Quote Originally Posted by trojanlete
    If you could only keep one bike would it be the C-50? Why? How do you differentiate which bike (i.e. conditions) you are going to ride for a particular mood?
    . bike other than the C50 IMO. Also, BMW's are overpriced sleds unless you're talking the "M" models.

  16. #16
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    The only BMWs that you could really compare to these bikes would be something like a Formula BMW Racecar or the BMW-Williams F1 car. Even something like a racing M3 does not match up to the bikes in spirit, because it is a compromise based on a street car.

    BMW makes no "race replica" street cars.

    None of the bikes mentioned are designed to offer "some" performance while coddling you in luxury. These bikes are all pure performance.

  17. #17
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    Quote Originally Posted by benInMA
    The only BMWs that you could really compare to these bikes would be something like a Formula BMW Racecar or the BMW-Williams F1 car. Even something like a racing M3 does not match up to the bikes in spirit, because it is a compromise based on a street car.

    BMW makes no "race replica" street cars.

    None of the bikes mentioned are designed to offer "some" performance while coddling you in luxury. These bikes are all pure performance.
    Sure they do...it's called the M3 GTR. Avaiable for only 300K.

    http://www.rsportscars.com/eng/cars/bmw_m3gtr.asp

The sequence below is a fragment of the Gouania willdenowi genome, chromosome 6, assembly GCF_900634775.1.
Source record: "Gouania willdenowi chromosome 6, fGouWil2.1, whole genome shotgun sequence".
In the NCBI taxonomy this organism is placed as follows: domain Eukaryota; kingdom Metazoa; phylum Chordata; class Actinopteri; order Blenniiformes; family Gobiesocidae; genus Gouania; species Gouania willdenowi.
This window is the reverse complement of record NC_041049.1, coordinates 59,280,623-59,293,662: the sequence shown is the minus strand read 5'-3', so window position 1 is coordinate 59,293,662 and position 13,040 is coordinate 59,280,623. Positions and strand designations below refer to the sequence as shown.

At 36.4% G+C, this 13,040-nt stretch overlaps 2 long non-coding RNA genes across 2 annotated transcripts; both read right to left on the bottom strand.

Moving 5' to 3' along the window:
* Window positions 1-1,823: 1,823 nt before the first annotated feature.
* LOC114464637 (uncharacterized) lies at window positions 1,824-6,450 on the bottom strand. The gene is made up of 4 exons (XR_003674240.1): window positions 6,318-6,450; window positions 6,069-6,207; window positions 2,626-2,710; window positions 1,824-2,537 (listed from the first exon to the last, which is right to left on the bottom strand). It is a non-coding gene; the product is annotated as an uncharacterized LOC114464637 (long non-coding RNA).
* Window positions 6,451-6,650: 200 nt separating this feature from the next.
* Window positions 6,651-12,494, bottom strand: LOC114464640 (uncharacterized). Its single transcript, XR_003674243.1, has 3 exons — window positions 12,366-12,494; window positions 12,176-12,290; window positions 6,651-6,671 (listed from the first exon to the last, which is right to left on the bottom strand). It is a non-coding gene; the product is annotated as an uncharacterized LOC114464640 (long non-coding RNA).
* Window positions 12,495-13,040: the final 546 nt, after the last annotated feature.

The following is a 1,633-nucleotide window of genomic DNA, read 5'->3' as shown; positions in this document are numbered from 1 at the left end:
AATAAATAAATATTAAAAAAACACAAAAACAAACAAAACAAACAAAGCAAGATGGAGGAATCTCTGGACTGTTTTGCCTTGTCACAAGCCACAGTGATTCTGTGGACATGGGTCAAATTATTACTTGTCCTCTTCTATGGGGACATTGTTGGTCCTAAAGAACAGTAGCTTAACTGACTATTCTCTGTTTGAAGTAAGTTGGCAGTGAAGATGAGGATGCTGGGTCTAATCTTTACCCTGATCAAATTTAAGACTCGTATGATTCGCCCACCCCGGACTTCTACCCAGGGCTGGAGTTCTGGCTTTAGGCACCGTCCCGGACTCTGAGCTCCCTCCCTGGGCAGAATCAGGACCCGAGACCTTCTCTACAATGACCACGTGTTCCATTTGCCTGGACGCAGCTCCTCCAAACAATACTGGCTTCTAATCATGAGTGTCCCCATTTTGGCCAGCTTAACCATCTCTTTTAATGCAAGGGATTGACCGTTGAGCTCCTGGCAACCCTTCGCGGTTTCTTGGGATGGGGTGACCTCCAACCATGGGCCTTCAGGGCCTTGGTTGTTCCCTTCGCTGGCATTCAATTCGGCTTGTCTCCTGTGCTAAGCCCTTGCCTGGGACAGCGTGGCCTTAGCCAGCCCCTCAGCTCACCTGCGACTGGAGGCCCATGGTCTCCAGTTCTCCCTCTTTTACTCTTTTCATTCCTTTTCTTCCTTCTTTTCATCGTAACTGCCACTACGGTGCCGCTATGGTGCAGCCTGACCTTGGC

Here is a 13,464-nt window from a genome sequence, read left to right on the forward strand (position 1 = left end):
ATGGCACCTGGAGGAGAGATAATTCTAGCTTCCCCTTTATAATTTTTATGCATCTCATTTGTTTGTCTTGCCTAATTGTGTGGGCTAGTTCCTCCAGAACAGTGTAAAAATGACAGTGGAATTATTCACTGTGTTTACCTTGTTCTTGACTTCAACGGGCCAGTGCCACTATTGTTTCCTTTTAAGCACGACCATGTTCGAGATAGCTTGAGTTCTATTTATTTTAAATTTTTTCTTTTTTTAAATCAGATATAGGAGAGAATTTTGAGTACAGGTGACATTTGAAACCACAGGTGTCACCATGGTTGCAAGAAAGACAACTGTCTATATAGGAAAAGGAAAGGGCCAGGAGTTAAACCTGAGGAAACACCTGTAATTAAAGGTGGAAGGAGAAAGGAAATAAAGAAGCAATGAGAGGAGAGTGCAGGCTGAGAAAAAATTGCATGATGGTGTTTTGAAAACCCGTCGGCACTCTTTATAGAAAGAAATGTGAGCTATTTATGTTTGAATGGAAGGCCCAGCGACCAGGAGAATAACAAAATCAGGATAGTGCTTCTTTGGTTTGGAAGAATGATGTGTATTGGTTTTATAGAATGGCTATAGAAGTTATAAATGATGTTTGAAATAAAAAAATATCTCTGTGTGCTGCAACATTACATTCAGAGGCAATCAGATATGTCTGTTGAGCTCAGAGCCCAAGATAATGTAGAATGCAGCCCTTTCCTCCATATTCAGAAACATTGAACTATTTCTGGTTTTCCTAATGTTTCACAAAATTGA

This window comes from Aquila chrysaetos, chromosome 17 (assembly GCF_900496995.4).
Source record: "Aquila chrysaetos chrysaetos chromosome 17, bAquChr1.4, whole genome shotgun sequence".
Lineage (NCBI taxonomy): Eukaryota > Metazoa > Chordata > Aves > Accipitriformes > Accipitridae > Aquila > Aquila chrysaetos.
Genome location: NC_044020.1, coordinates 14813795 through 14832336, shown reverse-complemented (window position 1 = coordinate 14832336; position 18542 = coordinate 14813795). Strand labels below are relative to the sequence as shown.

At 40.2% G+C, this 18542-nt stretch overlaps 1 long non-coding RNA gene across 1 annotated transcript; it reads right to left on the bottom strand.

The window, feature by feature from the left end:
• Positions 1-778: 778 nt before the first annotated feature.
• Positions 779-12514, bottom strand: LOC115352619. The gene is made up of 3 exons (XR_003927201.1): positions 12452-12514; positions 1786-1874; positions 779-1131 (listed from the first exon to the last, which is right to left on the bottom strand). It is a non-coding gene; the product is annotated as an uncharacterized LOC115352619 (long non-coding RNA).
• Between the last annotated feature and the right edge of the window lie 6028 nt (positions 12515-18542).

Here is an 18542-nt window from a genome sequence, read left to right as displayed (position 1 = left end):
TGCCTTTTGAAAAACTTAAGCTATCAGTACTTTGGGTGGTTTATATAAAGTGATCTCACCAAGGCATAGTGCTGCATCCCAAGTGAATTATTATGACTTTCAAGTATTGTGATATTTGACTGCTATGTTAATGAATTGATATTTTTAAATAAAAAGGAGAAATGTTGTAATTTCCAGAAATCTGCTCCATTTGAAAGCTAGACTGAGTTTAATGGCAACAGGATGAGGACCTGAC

18. #18
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    Nope. The M3 GTR still has a body shape designed to carry 4-5 people. You would never design a race car from the ground up and have it come out looking like an M3.

    Maybe if you are entering a race with a rack or panniers or riding a tandem by yourself in a race you could compare it to a car like that.

    All you need to do to agree with me is go watch open wheel race cars back to back with street based race cars like 911s or M3s. The difference is crazy. Our bicycles are the equivalent of the open wheel race cars, we just are so lucky to be able to ride them on the street.

  19. #19

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    Porsche Carrara GT

    Quote Originally Posted by benInMA
    Our bicycles are the equivalent of the open wheel race cars, we just are so lucky to be able to ride them on the street.
    That's a street/race car if you have a LOT of money!
    ;)